Evgeny Shadchnev, Makers Academy co-founder and CEO, says that as well as being inflexible, universities are “not incentivised to focus on employability”, which he says is a “serious problem”.
Because universities are focused on fee-paying students, they are driven down the route of ensuring students pass exams to rank higher in league tables and attract more fee-paying students, which can sometimes leave real skills by the wayside.
Shadchnev adds: “It does work out for some of the best unis in the country, but by and large it’s not a very healthy situation.”
In 2017, the UK government announced the Apprenticeship Levy, which requires firms with revenue of more than £3m to pay into the levy while allowing employers to claim back a percentage of the levy to help fund apprenticeship training.
Makers Academy was recently accepted onto the register of approved apprenticeship suppliers, which means firms can spend their Apprenticeship Levy funding with the organisation.
Because employers are in a “much better position” to make choices about what skills are needed, Shadchnev thinks this is a move in the right direction to help solve the skills gap.
“Now we are part of the levy register, we will have more employers working with us – and even more young people coming forward to train as software engineers,” he says.
Tech employers have also expressed concern over whether the Apprenticeship Levy will allow them to spend funds on giving existing employees new technical skills. “They can and they should,” says Shadchnev.
Parents and teachers often have a negative view of apprenticeships as a career path, and there is also a misconception that apprentices have to be aged between 18 and 34, but that doesn’t have to be the case.
Shadchnev says: “If you get an employer making a lot of redundancies in the non-technical part of the workforce while spending a lot of money hiring engineers for its technology team, that’s not healthy.”
Hiring these people or retraining existing staff contributes towards the “culture change” that Makers Academy is encouraging, he says, leading the way to a workforce that is not only better skilled, but also more diverse.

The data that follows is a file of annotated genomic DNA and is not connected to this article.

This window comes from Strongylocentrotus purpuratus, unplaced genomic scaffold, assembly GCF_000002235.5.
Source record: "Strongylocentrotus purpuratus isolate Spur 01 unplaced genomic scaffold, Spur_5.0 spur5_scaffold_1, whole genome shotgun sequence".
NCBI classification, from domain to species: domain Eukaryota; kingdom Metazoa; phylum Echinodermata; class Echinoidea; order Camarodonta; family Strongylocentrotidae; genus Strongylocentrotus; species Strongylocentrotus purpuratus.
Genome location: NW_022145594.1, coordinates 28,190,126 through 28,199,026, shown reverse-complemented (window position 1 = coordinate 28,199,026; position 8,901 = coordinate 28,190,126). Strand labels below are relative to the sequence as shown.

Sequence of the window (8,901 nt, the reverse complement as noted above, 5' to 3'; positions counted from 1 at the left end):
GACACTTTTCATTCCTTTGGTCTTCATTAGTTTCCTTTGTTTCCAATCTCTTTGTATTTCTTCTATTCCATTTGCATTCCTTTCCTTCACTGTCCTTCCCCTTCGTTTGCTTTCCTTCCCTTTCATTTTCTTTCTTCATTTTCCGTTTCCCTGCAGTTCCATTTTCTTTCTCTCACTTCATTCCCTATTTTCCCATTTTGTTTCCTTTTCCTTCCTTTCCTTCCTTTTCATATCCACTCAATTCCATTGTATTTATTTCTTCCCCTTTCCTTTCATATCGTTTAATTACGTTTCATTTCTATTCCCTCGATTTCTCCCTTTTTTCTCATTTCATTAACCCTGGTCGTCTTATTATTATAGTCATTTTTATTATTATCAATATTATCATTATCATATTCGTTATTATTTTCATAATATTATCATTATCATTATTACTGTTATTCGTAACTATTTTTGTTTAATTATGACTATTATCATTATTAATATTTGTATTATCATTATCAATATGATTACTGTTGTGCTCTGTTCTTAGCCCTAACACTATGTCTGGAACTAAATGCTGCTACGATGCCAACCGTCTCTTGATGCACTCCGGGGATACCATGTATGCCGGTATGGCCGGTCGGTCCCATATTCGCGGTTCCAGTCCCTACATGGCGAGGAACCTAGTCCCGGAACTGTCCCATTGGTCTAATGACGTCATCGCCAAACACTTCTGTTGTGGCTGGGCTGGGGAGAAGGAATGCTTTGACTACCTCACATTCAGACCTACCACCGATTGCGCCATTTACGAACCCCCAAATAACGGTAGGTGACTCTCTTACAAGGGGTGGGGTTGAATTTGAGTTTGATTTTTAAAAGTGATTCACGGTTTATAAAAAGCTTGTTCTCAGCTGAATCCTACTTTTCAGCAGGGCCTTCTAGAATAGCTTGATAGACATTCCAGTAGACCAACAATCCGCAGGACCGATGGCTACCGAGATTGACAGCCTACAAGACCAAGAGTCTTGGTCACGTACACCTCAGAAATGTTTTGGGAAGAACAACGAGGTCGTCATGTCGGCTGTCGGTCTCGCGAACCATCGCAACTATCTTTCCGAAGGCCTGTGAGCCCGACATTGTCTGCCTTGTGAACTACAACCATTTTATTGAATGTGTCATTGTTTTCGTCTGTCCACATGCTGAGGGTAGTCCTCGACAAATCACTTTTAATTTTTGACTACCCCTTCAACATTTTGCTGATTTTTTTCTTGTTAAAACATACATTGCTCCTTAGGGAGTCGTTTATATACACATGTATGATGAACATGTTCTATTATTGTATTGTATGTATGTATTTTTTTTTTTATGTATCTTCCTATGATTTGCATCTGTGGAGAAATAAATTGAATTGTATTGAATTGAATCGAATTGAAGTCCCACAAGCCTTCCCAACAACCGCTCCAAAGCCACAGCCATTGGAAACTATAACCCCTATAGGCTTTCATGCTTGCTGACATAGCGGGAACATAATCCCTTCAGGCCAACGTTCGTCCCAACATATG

Tesco sold on Makers Academy
Supermarket giant Tesco is one of the firms that has partnered Makers Academy to gain access to its graduating technology talent.
As well as the software engineering skills that graduates acquire, Tesco chose to take on individuals who have gone through Makers Academy because of the training provider’s emphasis on diversity.
People from any background, age group, gender and level of education can apply to Makers Academy, and Evgeny Shadchnev, the organisation’s CEO, says trainees who have already joined Tesco come from a variety of backgrounds, including the army, financial services and digital marketing.
Research has shown that diversity can increase a company’s creativity and profitability, and Andy Hedges, engineering director at Tesco, says: “Tesco has always been a place where colleagues can get on in their careers and fulfil their potential while being themselves. We are excited to be working closely with Makers and are looking forward to welcoming our new software developers to the team.”
As the retail industry battles to meet customer demand and stay ahead, innovation is becoming increasingly important, and can be encouraged by allowing employees to feel comfortable and bring their “whole selves” to work – something that can be encouraged by creating a more diverse team.